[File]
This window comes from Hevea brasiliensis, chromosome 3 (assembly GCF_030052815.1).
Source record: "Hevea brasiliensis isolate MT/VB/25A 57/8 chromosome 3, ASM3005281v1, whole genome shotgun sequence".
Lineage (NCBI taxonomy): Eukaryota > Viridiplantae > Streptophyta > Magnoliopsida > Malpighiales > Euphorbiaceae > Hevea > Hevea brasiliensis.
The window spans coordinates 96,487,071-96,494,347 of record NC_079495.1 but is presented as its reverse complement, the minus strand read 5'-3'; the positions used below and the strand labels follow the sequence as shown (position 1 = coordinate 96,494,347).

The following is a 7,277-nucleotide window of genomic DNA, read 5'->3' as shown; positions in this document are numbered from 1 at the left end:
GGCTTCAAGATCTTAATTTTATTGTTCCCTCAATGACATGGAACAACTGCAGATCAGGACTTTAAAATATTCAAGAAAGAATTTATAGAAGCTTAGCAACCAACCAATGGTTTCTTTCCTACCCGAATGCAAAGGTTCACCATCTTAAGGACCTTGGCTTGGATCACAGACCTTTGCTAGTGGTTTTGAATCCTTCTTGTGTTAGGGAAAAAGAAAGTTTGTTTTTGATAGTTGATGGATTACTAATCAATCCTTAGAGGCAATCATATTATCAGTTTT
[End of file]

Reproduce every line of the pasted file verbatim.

This window comes from Hevea brasiliensis, chromosome 3 (assembly GCF_030052815.1).
Source record: "Hevea brasiliensis isolate MT/VB/25A 57/8 chromosome 3, ASM3005281v1, whole genome shotgun sequence".
Lineage (NCBI taxonomy): Eukaryota > Viridiplantae > Streptophyta > Magnoliopsida > Malpighiales > Euphorbiaceae > Hevea > Hevea brasiliensis.
The window spans coordinates 96,487,071-96,494,347 of record NC_079495.1 but is presented as its reverse complement, the minus strand read 5'-3'; the positions used below and the strand labels follow the sequence as shown (position 1 = coordinate 96,494,347).

The following is a 7,277-nucleotide window of genomic DNA, read 5'->3' as shown; positions in this document are numbered from 1 at the left end:
GGCTTCAAGATCTTAATTTTATTGTTCCCTCAATGACATGGAACAACTGCAGATCAGGACTTTAAAATATTCAAGAAAGAATTTATAGAAGCTTAGCAACCAACCAATGGTTTCTTTCCTACCCGAATGCAAAGGTTCACCATCTTAAGGACCTTGGCTTGGATCACAGACCTTTGCTAGTGGTTTTGAATCCTTCTTGTGTTAGGGAAAAAGAAAGTTTGTTTTTGATAGTTGATGGATTACTAATCAATCCTTAGAGGCAATCATATTATCAGTTTT